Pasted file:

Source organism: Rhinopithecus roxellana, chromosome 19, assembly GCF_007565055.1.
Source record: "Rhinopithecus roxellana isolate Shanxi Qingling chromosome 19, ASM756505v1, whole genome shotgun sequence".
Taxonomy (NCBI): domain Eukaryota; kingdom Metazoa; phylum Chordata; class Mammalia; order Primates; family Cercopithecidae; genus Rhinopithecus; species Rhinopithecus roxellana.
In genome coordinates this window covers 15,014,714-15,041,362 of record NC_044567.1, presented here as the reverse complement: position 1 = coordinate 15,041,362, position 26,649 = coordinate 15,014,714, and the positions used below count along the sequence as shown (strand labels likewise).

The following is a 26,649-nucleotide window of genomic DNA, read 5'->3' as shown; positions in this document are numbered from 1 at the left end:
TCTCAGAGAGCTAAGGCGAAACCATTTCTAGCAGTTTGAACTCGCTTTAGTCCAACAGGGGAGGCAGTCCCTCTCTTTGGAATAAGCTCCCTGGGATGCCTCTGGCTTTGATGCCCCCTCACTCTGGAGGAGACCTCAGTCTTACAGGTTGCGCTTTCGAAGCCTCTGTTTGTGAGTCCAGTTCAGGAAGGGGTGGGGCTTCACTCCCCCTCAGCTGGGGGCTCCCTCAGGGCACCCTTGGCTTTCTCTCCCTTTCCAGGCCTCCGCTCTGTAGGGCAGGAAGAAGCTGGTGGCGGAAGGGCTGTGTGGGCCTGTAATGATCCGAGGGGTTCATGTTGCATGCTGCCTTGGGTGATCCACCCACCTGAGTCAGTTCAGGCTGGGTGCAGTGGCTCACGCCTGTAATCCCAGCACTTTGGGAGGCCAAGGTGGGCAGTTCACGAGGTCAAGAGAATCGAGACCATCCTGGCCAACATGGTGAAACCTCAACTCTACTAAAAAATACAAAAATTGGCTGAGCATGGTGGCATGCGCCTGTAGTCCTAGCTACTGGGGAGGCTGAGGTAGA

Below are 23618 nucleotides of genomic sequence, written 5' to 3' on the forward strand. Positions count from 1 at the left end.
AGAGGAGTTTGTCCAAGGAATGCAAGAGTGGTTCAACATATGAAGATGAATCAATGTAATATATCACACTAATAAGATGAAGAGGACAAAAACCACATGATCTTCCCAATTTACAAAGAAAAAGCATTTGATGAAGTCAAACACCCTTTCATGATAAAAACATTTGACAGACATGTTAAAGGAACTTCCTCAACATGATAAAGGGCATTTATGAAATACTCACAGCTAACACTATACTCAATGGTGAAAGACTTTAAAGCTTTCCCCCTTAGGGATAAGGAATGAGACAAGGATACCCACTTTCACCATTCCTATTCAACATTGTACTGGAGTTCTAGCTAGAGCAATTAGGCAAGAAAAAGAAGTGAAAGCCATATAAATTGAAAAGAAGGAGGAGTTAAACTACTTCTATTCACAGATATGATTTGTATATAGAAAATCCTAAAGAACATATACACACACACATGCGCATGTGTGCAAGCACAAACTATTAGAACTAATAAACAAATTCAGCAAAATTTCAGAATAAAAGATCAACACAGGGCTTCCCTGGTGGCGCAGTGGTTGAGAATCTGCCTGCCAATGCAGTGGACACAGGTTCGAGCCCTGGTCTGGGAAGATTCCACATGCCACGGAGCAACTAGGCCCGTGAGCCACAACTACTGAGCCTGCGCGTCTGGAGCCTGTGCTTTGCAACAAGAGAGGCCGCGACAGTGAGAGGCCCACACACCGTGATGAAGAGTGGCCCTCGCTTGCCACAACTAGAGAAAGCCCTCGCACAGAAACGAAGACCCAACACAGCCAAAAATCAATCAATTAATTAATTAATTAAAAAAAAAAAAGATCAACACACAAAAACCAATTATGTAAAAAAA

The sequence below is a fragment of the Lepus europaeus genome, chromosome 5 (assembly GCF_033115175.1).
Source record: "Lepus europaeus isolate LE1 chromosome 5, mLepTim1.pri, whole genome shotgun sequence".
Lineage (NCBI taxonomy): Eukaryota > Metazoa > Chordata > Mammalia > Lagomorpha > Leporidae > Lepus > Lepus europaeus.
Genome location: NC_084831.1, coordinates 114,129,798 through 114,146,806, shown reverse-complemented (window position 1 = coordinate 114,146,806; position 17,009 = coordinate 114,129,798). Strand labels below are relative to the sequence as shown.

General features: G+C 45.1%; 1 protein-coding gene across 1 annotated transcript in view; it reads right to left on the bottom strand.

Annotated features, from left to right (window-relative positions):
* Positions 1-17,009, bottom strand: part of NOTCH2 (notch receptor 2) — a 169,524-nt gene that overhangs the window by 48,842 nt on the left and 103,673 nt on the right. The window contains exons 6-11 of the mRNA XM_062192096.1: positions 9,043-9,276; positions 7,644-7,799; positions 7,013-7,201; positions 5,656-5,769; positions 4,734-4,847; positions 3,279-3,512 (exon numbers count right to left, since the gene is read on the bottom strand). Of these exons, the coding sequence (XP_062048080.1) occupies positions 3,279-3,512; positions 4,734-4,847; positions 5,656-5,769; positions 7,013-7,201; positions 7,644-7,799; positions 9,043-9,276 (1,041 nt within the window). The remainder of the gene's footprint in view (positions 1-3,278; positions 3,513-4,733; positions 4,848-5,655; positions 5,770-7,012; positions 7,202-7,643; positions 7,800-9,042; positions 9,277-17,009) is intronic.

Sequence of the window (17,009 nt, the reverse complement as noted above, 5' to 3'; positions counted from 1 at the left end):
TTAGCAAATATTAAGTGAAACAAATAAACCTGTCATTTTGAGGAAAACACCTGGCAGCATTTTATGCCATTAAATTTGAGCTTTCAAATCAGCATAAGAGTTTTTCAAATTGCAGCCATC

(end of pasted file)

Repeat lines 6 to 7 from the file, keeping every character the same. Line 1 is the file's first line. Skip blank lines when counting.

TCTCAGAGAGCTAAGGCGAAACCATTTCTAGCAGTTTGAACTCGCTTTAGTCCAACAGGGGAGGCAGTCCCTCTCTTTGGAATAAGCTCCCTGGGATGCCTCTGGCTTTGATGCCCCCTCACTCTGGAGGAGACCTCAGTCTTACAGGTTGCGCTTTCGAAGCCTCTGTTTGTGAGTCCAGTTCAGGAAGGGGTGGGGCTTCACTCCCCCTCAGCTGGGGGCTCCCTCAGGGCACCCTTGGCTTTCTCTCCCTTTCCAGGCCTCCGCTCTGTAGGGCAGGAAGAAGCTGGTGGCGGAAGGGCTGTGTGGGCCTGTAATGATCCGAGGGGTTCATGTTGCATGCTGCCTTGGGTGATCCACCCACCTGAGTCAGTTCAGGCTGGGTGCAGTGGCTCACGCCTGTAATCCCAGCACTTTGGGAGGCCAAGGTGGGCAGTTCACGAGGTCAAGAGAATCGAGACCATCCTGGCCAACATGGTGAAACCTCAACTCTACTAAAAAATACAAAAATTGGCTGAGCATGGTGGCATGCGCCTGTAGTCCTAGCTACTGGGGAGGCTGAGGTAGA

Below are 23618 nucleotides of genomic sequence, written 5' to 3' on the forward strand. Positions count from 1 at the left end.